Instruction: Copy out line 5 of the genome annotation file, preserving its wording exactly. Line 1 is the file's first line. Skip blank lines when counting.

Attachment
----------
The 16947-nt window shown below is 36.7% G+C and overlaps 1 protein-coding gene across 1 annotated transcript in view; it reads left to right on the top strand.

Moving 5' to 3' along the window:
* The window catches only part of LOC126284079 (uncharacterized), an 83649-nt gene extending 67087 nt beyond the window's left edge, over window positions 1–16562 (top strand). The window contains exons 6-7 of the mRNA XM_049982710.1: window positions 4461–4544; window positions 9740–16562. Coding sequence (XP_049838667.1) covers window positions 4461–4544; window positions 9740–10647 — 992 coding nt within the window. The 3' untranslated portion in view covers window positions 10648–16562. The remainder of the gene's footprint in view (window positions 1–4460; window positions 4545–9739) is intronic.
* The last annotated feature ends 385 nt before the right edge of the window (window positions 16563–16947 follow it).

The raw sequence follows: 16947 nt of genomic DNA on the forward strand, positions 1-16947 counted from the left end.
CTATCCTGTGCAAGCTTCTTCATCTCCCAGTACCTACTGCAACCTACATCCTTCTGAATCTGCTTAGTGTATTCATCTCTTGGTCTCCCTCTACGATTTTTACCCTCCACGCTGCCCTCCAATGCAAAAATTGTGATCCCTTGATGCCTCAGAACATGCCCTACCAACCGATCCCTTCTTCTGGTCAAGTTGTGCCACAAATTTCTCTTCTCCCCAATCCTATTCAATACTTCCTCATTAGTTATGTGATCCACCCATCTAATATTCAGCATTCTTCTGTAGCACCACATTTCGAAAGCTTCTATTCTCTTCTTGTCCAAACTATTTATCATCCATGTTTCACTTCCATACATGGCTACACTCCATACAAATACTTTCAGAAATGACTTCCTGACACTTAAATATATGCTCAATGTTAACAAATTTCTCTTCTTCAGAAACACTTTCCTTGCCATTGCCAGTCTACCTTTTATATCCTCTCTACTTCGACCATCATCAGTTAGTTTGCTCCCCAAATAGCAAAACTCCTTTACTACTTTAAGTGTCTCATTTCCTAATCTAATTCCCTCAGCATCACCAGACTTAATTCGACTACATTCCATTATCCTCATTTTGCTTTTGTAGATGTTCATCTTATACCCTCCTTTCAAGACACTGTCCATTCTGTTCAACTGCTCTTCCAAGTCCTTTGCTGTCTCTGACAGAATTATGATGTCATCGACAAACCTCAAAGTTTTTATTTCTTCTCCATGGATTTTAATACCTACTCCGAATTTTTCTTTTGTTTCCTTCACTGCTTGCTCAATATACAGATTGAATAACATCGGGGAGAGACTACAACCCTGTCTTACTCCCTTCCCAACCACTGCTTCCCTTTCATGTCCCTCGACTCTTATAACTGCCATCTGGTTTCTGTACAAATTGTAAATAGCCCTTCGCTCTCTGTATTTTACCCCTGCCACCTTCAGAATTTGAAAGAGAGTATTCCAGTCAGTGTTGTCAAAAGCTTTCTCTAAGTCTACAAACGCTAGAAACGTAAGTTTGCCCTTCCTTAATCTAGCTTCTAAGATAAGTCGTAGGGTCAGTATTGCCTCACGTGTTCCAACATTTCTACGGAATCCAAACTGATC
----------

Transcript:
The raw sequence follows: 16947 nt of genomic DNA on the forward strand, positions 1-16947 counted from the left end.